So I Called SPCA about this. Ha not enough staff to spay and neuter all the feral cats.

    I COULD REALLY RANT ALL DAY ON THE FERAL CAT ISSUE IN BERMUDA BUT WHO IS REALLY LISTENING?

    • PhD. says:

      “Who is listening” you ask? Why don’t you ask “who is to blame.”

  2. Please know that your concerns are not going unheard. There are several agencies working together to try and resolve the feral cat issue in a humane manner. You can help us by making a formal (anonymous) complaint regarding specific issues through our website; we will take the details of your complaint and share them with all of the agencies involved.

    http://spca.bm/support-animal-welfare/report-animal-cruelty

    Below are the current efforts being made to reduce the unwanted cat population – and we agree it is not enough but we cannot do it alone.

    The Bermuda Feline Assistance Bureau (a group of volunteers) raise funds to feed and spay/neuter the feral cat population. The feeding of the cats is important to try and reduce the hunting of other animals.

    The Bermuda SPCA provides financial assistance to cat owners so that they can have their pet spayed/neutered by a local veterinarian. And all cats that are surrendered to the SPCA Shelter because they are no longer wanted are also taken to the local vets to be spayed/neutered, vaccinated etc. in the hopes that the Shelter can find them a new home.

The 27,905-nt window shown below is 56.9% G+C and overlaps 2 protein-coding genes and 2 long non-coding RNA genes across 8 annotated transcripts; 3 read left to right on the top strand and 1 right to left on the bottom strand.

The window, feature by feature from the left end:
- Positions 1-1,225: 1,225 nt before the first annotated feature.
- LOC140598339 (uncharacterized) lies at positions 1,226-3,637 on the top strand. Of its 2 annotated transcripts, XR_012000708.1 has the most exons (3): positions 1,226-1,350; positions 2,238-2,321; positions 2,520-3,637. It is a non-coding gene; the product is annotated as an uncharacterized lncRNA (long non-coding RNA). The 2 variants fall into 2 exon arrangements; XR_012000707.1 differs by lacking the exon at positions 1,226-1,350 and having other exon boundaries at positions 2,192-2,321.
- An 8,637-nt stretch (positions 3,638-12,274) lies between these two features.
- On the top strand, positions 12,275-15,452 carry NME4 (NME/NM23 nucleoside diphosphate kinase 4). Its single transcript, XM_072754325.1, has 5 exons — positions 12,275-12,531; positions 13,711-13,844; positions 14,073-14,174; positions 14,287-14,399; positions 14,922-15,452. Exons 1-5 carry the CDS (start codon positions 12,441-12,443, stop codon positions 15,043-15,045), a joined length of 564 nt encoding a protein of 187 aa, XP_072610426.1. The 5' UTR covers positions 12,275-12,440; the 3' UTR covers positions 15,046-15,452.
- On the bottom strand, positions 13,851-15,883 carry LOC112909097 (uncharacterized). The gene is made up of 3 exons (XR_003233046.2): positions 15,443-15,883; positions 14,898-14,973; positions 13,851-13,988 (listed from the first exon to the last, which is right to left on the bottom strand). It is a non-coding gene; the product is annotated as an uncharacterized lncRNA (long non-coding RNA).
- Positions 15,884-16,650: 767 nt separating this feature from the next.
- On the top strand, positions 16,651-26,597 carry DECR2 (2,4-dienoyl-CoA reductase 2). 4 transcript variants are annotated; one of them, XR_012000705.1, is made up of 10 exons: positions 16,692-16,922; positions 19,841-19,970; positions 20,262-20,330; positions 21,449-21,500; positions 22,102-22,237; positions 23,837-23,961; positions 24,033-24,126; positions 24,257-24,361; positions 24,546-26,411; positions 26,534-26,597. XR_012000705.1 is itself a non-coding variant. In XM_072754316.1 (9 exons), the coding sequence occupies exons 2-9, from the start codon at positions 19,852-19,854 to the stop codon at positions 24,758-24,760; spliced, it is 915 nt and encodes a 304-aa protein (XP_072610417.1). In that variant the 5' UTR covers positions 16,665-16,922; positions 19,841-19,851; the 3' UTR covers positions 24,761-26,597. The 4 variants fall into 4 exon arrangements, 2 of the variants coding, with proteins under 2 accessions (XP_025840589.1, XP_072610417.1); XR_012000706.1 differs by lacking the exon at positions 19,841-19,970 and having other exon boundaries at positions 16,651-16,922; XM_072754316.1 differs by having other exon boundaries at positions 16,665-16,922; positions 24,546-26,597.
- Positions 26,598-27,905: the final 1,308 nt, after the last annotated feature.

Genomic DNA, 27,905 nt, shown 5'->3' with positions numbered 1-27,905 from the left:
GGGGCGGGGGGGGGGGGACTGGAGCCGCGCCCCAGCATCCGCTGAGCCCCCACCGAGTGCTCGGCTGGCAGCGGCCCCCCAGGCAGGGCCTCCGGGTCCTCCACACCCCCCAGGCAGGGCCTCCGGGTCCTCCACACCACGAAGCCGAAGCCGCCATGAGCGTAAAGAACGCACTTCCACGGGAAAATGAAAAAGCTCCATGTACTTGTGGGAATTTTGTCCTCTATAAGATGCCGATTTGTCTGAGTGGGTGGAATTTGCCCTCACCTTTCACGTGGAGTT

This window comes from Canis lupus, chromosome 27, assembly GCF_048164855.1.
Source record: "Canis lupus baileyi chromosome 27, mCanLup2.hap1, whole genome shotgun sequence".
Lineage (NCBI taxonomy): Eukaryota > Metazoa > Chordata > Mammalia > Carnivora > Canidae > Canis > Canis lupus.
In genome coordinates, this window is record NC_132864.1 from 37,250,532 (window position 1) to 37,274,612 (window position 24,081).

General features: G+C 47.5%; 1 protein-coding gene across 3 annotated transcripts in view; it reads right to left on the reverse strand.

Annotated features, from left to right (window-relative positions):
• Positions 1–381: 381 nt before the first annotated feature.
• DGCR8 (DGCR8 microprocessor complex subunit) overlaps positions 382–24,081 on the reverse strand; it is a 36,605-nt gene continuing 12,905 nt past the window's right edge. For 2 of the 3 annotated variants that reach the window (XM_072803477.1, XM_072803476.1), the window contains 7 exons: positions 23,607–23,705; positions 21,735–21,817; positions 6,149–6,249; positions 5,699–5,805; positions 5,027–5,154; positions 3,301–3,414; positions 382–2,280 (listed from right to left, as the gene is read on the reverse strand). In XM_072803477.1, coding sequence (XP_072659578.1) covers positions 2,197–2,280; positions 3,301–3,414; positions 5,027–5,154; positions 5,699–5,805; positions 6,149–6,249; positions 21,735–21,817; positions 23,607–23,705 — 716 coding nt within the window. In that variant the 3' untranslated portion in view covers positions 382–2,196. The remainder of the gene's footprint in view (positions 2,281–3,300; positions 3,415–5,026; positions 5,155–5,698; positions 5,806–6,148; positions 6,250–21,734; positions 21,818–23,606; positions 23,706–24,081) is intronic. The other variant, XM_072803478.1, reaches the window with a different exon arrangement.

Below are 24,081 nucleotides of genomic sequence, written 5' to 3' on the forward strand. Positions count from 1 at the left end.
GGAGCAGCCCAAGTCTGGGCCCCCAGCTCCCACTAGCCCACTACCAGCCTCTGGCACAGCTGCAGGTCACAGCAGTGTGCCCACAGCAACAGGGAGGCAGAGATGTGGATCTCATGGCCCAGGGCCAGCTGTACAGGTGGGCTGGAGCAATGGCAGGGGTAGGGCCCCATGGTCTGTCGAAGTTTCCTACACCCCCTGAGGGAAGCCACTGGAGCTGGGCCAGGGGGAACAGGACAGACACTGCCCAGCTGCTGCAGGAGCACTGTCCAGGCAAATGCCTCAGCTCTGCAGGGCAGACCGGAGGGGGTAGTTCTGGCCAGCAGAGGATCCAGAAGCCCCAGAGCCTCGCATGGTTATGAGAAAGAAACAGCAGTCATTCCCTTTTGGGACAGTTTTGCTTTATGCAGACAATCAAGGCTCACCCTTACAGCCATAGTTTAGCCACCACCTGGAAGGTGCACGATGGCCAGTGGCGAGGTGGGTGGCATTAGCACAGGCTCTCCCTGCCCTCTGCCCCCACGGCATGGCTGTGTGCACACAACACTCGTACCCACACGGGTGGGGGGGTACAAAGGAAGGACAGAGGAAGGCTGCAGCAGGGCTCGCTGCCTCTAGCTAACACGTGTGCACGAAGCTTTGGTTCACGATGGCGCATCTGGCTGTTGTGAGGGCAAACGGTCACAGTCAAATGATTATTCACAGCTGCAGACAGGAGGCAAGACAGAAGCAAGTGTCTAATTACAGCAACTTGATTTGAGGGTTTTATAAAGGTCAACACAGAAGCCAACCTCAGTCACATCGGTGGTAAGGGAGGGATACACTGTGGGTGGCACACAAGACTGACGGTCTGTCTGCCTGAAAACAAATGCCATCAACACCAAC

Please note that the average cost to spay/neuter a cat is between $300-400.
    Both organisations must raise funds in order to carry out these duties and rely heavily on volunteers who give their time to try and care for animal that people in our community have discarded.

    There are two main reasons for the out of control cat population and they both lie with Bermuda’s irresponsible cat owners:
    1) People who do not consider that a kitten will live for 14+yrs and when it is no longer ‘cute’ discard it either at the SPCA or let it loose to fend for itself and thus reproduce 2-3 times per year, having 4-8 kittens in each litter.
    2) People who do not spay/neuter their cats but let them outside to freely mate with other cats and thus reproduce 2-3 times per year, having 4-8 kittens in each litter.

    In regards to number of SPCA staff (3 full time and 2 part time) who as you mention do “not enough staff to spay and neuter all the feral cat” as noted above BFAB oversea the feral cats and vets do the spaying and neutering – the Bermuda SPCA currently has 2 animal care staff (1FT 1PT) cleaning and caring for over 55 animals in the Shelter 7 days per week, and this is heavily supplemented by the 20+ volunteers who work along side them cleaning and socialising the animals; 1 Education Officer who hosts camps and presents to schools and community groups in an effort to create a better understanding of key animals welfare issues including the importance of spaying and neutering; 1 Office Manager who runs the administration side of running the Shelter (billing, ordering, adoptions), 1 PT Bookkeeper (manages accounts) and 1 Executive Director who oversees the daily running of the Charity and raises the much needed funds to keep the Shelter open.

    We welcome the opportunity to answer any questions you may have and sincerely hope that you will make an animal welfare report through our website.